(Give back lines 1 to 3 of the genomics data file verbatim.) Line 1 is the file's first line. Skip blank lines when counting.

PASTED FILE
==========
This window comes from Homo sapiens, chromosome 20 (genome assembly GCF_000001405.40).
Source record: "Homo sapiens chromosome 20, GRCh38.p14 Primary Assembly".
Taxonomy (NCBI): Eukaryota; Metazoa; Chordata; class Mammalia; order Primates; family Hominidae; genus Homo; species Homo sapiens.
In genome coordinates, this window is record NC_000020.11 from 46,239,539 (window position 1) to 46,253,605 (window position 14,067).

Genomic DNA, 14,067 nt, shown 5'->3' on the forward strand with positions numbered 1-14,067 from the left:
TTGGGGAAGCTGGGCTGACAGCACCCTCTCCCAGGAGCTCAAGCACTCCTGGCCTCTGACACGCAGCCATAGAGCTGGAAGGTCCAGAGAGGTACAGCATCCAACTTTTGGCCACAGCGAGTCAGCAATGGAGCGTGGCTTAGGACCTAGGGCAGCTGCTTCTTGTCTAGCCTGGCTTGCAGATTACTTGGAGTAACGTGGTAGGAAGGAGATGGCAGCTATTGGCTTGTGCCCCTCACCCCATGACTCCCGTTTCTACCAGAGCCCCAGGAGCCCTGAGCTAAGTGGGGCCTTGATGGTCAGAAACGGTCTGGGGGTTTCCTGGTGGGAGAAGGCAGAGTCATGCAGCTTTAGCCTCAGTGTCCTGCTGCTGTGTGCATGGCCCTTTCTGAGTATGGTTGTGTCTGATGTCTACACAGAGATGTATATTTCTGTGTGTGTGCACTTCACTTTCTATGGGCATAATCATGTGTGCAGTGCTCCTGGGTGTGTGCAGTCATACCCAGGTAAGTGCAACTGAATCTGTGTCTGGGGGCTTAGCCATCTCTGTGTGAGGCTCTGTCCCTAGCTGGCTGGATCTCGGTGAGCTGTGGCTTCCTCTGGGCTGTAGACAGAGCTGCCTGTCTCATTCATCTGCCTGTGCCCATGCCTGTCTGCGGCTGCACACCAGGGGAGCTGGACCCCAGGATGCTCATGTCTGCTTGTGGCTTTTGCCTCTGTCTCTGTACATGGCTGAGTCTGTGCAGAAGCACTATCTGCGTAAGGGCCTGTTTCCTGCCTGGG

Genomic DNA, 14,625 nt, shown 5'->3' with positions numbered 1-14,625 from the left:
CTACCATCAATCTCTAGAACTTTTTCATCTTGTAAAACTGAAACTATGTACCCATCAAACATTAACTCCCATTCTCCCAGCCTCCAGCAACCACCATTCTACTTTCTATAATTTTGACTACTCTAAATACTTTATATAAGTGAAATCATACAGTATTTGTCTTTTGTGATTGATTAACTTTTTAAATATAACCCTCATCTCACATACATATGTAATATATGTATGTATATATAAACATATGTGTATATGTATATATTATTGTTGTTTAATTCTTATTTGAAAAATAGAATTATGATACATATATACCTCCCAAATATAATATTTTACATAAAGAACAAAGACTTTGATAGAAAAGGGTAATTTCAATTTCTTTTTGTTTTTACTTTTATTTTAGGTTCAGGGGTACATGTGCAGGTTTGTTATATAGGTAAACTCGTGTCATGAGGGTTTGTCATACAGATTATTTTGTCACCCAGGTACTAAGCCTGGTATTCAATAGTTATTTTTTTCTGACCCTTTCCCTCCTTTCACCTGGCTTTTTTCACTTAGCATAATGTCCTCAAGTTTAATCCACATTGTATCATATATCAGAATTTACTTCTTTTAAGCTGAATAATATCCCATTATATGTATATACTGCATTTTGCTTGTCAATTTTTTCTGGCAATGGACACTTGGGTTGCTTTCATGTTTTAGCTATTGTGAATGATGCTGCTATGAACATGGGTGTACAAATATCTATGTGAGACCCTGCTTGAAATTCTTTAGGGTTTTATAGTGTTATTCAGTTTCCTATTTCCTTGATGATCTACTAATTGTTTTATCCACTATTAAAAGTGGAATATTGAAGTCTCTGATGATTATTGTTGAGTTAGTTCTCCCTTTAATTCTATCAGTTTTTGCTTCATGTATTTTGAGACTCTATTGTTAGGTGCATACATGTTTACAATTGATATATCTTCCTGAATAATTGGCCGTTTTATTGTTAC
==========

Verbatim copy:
This window comes from Homo sapiens, chromosome 20 (genome assembly GCF_000001405.40).
Source record: "Homo sapiens chromosome 20, GRCh38.p14 Primary Assembly".
Taxonomy (NCBI): Eukaryota; Metazoa; Chordata; class Mammalia; order Primates; family Hominidae; genus Homo; species Homo sapiens.